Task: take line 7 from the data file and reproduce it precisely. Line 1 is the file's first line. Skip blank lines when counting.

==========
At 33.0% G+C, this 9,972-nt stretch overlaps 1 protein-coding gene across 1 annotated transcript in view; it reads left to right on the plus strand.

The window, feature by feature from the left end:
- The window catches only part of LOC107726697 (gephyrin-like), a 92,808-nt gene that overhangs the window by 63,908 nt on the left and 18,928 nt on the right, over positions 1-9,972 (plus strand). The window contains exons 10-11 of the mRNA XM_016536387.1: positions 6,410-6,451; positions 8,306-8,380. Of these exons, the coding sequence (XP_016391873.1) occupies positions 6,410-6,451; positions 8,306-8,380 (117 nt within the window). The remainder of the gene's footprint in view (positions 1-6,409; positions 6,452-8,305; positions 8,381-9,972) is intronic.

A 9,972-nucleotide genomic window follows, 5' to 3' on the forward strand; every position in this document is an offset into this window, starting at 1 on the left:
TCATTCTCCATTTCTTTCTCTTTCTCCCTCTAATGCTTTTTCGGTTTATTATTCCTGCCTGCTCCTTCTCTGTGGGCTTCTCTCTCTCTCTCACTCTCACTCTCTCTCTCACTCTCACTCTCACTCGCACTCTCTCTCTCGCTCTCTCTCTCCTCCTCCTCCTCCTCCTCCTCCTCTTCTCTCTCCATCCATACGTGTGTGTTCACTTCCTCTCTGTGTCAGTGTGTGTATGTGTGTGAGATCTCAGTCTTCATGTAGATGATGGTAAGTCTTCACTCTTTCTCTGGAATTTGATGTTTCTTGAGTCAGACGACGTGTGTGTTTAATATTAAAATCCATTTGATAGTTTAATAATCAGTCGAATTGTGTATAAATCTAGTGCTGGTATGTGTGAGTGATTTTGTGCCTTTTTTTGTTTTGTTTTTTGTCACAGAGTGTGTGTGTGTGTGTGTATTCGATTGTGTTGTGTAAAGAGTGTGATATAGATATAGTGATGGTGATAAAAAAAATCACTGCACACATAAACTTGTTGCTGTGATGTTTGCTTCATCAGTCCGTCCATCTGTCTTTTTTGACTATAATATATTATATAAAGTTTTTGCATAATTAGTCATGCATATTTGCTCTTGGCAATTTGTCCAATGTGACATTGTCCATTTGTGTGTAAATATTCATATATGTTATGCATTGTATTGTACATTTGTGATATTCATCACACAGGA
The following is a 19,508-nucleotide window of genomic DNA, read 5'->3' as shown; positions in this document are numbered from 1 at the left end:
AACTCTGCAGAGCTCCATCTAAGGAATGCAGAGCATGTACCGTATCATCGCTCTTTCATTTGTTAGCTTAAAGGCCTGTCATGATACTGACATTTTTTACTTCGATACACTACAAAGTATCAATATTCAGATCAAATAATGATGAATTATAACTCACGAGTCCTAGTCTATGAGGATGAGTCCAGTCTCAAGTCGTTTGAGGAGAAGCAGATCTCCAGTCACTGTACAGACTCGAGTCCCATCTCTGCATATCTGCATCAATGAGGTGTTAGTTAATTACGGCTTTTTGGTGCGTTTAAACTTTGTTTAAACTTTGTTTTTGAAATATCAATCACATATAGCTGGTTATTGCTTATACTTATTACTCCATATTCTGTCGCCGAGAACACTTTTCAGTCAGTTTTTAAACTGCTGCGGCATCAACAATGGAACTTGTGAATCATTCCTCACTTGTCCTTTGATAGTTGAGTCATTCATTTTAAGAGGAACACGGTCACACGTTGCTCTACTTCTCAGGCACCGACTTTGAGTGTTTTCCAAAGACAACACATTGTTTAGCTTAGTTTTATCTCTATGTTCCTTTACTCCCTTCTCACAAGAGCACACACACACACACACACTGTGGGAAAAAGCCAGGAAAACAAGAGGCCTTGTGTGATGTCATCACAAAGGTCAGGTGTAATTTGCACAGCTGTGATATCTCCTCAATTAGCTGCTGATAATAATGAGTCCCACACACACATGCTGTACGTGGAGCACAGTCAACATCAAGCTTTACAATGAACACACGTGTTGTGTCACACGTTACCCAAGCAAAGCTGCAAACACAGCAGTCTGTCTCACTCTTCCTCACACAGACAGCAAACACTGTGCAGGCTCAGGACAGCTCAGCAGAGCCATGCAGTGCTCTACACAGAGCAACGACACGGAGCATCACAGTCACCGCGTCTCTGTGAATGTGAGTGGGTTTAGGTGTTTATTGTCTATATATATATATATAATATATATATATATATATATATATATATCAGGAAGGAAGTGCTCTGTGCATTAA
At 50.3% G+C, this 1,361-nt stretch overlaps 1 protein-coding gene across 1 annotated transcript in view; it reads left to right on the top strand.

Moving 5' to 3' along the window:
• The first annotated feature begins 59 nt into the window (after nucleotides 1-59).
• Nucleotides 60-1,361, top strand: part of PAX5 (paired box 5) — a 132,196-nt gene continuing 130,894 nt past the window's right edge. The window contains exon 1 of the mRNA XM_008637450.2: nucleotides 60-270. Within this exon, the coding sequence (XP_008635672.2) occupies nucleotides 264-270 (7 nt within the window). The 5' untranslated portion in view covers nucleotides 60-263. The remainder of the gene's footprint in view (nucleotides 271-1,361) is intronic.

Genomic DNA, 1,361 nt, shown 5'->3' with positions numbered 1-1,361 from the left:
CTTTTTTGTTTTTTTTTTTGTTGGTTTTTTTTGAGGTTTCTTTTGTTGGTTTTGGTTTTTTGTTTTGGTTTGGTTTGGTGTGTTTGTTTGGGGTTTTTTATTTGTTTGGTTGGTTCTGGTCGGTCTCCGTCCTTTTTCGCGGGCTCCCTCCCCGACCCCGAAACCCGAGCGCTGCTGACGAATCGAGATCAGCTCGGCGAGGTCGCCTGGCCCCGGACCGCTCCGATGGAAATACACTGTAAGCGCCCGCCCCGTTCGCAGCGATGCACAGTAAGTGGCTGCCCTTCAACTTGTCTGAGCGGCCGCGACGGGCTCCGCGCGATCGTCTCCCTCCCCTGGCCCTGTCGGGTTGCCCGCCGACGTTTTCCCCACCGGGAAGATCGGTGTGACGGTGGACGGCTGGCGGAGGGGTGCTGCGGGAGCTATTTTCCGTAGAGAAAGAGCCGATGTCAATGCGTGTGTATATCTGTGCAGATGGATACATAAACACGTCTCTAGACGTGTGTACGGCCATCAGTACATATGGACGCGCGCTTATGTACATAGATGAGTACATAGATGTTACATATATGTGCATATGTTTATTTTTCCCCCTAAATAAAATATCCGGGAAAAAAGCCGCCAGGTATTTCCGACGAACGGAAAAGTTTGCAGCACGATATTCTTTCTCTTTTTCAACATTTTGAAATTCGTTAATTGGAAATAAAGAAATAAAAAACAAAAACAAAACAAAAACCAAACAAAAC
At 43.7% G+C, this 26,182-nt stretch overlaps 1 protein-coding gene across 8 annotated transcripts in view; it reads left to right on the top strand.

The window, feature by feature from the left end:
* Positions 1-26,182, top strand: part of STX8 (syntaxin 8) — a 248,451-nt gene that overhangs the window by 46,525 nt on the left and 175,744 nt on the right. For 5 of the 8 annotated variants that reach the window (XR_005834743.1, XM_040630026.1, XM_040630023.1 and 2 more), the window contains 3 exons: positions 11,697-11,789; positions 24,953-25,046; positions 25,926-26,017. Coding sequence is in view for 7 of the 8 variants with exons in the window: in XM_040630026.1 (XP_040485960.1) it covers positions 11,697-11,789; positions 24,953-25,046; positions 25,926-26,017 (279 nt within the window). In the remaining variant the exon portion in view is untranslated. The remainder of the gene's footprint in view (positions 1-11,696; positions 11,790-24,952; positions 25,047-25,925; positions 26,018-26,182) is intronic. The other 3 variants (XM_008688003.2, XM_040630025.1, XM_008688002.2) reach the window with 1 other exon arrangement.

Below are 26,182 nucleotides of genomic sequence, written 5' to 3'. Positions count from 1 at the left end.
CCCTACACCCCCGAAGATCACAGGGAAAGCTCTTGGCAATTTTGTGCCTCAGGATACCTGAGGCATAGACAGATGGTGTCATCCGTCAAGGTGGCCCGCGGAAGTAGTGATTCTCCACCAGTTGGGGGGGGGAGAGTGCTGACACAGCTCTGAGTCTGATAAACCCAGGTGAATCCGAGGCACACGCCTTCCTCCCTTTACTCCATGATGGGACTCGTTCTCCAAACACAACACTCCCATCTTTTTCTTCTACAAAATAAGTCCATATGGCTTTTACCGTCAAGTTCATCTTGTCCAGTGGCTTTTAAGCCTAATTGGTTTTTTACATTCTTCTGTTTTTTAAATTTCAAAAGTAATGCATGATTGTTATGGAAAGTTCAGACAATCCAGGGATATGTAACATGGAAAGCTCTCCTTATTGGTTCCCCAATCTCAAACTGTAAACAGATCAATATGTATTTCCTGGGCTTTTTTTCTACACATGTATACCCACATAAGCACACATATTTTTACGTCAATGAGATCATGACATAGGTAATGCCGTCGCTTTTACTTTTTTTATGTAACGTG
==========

AACTCTGCAGAGCTCCATCTAAGGAATGCAGAGCATGTACCGTATCATCGCTCTTTCATTTGTTAGCTTAAAGGCCTGTCATGATACTGACATTTTTTACTTCGATACACTACAAAGTATCAATATTCAGATCAAATAATGATGAATTATAACTCACGAGTCCTAGTCTATGAGGATGAGTCCAGTCTCAAGTCGTTTGAGGAGAAGCAGATCTCCAGTCACTGTACAGACTCGAGTCCCATCTCTGCATATCTGCATCAATGAGGTGTTAGTTAATTACGGCTTTTTGGTGCGTTTAAACTTTGTTTAAACTTTGTTTTTGAAATATCAATCACATATAGCTGGTTATTGCTTATACTTATTACTCCATATTCTGTCGCCGAGAACACTTTTCAGTCAGTTTTTAAACTGCTGCGGCATCAACAATGGAACTTGTGAATCATTCCTCACTTGTCCTTTGATAGTTGAGTCATTCATTTTAAGAGGAACACGGTCACACGTTGCTCTACTTCTCAGGCACCGACTTTGAGTGTTTTCCAAAGACAACACATTGTTTAGCTTAGTTTTATCTCTATGTTCCTTTACTCCCTTCTCACAAGAGCACACACACACACACACACTGTGGGAAAAAGCCAGGAAAACAAGAGGCCTTGTGTGATGTCATCACAAAGGTCAGGTGTAATTTGCACAGCTGTGATATCTCCTCAATTAGCTGCTGATAATAATGAGTCCCACACACACATGCTGTACGTGGAGCACAGTCAACATCAAGCTTTACAATGAACACACGTGTTGTGTCACACGTTACCCAAGCAAAGCTGCAAACACAGCAGTCTGTCTCACTCTTCCTCACACAGACAGCAAACACTGTGCAGGCTCAGGACAGCTCAGCAGAGCCATGCAGTGCTCTACACAGAGCAACGACACGGAGCATCACAGTCACCGCGTCTCTGTGAATGTGAGTGGGTTTAGGTGTTTATTGTCTATATATATATATATAATATATATATATATATATATATATATATCAGGAAGGAAGTGCTCTGTGCATTAA